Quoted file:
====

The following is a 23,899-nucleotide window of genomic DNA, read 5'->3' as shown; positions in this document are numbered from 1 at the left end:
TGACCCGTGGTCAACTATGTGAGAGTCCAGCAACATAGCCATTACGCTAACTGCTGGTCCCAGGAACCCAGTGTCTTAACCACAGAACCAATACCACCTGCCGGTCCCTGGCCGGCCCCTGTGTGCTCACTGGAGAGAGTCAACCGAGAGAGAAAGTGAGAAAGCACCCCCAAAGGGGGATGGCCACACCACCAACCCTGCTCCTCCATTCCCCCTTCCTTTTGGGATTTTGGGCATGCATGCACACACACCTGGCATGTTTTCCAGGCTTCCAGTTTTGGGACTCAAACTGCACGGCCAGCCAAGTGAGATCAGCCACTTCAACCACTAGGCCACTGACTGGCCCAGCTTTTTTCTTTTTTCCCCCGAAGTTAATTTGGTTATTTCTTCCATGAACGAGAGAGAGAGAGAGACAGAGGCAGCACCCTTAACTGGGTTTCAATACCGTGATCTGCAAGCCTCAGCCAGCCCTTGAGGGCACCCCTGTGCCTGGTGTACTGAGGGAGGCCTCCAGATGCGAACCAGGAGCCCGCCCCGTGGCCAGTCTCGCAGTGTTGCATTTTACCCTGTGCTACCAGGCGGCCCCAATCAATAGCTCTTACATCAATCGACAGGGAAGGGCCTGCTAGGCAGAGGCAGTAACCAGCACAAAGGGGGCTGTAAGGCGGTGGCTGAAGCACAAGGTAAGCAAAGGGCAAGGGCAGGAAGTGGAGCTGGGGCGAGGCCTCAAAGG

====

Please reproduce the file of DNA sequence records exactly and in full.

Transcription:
The following is a 23,899-nucleotide window of genomic DNA, read 5'->3' as shown; positions in this document are numbered from 1 at the left end:
TGACCCGTGGTCAACTATGTGAGAGTCCAGCAACATAGCCATTACGCTAACTGCTGGTCCCAGGAACCCAGTGTCTTAACCACAGAACCAATACCACCTGCCGGTCCCTGGCCGGCCCCTGTGTGCTCACTGGAGAGAGTCAACCGAGAGAGAAAGTGAGAAAGCACCCCCAAAGGGGGATGGCCACACCACCAACCCTGCTCCTCCATTCCCCCTTCCTTTTGGGATTTTGGGCATGCATGCACACACACCTGGCATGTTTTCCAGGCTTCCAGTTTTGGGACTCAAACTGCACGGCCAGCCAAGTGAGATCAGCCACTTCAACCACTAGGCCACTGACTGGCCCAGCTTTTTTCTTTTTTCCCCCGAAGTTAATTTGGTTATTTCTTCCATGAACGAGAGAGAGAGAGAGACAGAGGCAGCACCCTTAACTGGGTTTCAATACCGTGATCTGCAAGCCTCAGCCAGCCCTTGAGGGCACCCCTGTGCCTGGTGTACTGAGGGAGGCCTCCAGATGCGAACCAGGAGCCCGCCCCGTGGCCAGTCTCGCAGTGTTGCATTTTACCCTGTGCTACCAGGCGGCCCCAATCAATAGCTCTTACATCAATCGACAGGGAAGGGCCTGCTAGGCAGAGGCAGTAACCAGCACAAAGGGGGCTGTAAGGCGGTGGCTGAAGCACAAGGTAAGCAAAGGGCAAGGGCAGGAAGTGGAGCTGGGGCGAGGCCTCAAAGG